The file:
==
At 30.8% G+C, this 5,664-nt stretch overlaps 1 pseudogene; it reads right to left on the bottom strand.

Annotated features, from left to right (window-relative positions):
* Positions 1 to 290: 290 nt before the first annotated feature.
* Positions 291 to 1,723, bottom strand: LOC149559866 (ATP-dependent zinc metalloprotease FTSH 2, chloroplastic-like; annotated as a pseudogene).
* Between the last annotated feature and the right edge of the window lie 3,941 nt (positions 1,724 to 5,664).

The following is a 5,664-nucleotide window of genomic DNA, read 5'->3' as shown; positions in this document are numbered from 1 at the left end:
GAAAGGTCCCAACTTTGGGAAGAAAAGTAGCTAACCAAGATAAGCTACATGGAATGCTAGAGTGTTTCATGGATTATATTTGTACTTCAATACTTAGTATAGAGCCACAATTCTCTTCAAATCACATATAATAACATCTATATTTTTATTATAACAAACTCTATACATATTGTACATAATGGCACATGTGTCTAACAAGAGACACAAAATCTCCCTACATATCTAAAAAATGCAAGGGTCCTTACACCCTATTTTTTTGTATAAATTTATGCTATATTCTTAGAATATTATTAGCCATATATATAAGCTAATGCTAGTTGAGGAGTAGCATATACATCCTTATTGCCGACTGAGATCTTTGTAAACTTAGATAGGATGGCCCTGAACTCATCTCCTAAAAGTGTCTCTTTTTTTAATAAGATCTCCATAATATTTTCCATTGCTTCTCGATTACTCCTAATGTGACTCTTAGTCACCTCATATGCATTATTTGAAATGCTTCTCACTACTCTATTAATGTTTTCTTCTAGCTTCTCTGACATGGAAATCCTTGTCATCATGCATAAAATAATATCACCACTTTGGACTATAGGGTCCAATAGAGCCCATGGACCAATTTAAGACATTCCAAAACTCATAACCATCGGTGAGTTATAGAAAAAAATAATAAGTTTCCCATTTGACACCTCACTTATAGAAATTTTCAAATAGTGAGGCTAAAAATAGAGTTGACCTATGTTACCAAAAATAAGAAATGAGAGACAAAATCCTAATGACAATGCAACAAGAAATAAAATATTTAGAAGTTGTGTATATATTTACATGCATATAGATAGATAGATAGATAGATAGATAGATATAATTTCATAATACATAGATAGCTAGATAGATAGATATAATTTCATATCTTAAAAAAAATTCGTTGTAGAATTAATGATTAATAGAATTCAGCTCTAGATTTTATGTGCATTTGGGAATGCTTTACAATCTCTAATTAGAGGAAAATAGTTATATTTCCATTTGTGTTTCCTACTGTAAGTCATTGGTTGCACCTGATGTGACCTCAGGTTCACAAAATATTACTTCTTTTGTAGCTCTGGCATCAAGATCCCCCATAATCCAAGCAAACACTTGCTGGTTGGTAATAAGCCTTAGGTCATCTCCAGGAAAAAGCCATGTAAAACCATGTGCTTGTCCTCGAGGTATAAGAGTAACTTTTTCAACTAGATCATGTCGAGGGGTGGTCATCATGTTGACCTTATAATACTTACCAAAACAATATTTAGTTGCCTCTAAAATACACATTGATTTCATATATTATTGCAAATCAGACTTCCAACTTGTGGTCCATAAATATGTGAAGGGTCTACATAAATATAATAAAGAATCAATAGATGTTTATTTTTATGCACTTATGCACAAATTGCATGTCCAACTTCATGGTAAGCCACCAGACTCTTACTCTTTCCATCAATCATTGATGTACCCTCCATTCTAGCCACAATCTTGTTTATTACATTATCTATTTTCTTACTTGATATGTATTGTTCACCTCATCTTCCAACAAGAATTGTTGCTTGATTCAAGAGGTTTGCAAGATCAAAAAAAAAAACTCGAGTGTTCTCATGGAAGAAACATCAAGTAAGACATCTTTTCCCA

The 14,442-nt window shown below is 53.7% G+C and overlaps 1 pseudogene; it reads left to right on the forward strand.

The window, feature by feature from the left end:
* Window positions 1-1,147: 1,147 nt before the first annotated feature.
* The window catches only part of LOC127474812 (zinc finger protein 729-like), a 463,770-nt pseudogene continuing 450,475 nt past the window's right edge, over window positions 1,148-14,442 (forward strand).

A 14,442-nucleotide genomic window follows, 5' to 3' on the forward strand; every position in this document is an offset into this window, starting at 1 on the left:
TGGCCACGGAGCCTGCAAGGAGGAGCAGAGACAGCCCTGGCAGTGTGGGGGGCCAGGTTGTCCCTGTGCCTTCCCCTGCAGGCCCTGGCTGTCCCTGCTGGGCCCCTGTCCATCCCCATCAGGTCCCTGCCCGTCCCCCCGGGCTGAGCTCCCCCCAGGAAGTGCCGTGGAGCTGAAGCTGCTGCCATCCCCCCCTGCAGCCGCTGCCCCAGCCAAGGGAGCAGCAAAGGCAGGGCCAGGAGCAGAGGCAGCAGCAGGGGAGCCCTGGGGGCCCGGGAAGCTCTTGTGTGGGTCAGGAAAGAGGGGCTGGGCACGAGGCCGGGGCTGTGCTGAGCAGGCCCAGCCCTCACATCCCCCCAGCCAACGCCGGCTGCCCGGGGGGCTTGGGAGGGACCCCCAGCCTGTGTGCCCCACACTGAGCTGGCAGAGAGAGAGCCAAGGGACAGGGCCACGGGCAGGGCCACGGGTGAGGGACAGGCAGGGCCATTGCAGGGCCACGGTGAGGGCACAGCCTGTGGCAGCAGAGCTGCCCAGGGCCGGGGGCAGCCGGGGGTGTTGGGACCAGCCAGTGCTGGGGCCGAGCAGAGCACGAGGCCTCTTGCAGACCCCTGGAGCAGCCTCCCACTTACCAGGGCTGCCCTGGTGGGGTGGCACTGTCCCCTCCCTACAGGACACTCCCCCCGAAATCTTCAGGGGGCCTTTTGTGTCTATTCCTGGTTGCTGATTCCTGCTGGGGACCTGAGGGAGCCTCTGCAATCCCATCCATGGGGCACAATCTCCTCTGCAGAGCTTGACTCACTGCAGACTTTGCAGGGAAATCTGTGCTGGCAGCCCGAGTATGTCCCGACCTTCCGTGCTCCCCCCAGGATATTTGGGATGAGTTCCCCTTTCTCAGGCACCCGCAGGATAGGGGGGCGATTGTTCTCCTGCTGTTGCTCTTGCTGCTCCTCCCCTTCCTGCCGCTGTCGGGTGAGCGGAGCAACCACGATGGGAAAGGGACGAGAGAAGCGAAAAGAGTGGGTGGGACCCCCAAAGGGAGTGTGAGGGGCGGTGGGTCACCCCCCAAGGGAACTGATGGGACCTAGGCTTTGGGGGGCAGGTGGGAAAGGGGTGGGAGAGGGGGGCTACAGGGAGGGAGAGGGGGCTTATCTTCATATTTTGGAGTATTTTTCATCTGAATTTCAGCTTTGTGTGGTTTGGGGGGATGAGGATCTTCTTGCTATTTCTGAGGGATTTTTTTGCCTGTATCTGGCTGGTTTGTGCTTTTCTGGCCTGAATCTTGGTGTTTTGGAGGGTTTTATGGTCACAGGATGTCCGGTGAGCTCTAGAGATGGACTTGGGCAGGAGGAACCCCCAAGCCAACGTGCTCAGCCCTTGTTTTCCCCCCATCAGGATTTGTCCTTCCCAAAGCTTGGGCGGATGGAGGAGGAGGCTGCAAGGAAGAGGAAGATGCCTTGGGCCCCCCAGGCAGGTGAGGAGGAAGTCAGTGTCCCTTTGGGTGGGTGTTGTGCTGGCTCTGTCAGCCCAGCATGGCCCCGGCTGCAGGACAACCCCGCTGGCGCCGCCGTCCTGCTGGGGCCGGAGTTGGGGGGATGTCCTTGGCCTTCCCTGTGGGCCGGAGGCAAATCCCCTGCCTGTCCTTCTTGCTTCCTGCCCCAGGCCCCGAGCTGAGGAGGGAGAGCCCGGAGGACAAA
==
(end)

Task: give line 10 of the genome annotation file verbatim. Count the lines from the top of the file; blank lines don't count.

* Window positions 1-1,147: 1,147 nt before the first annotated feature.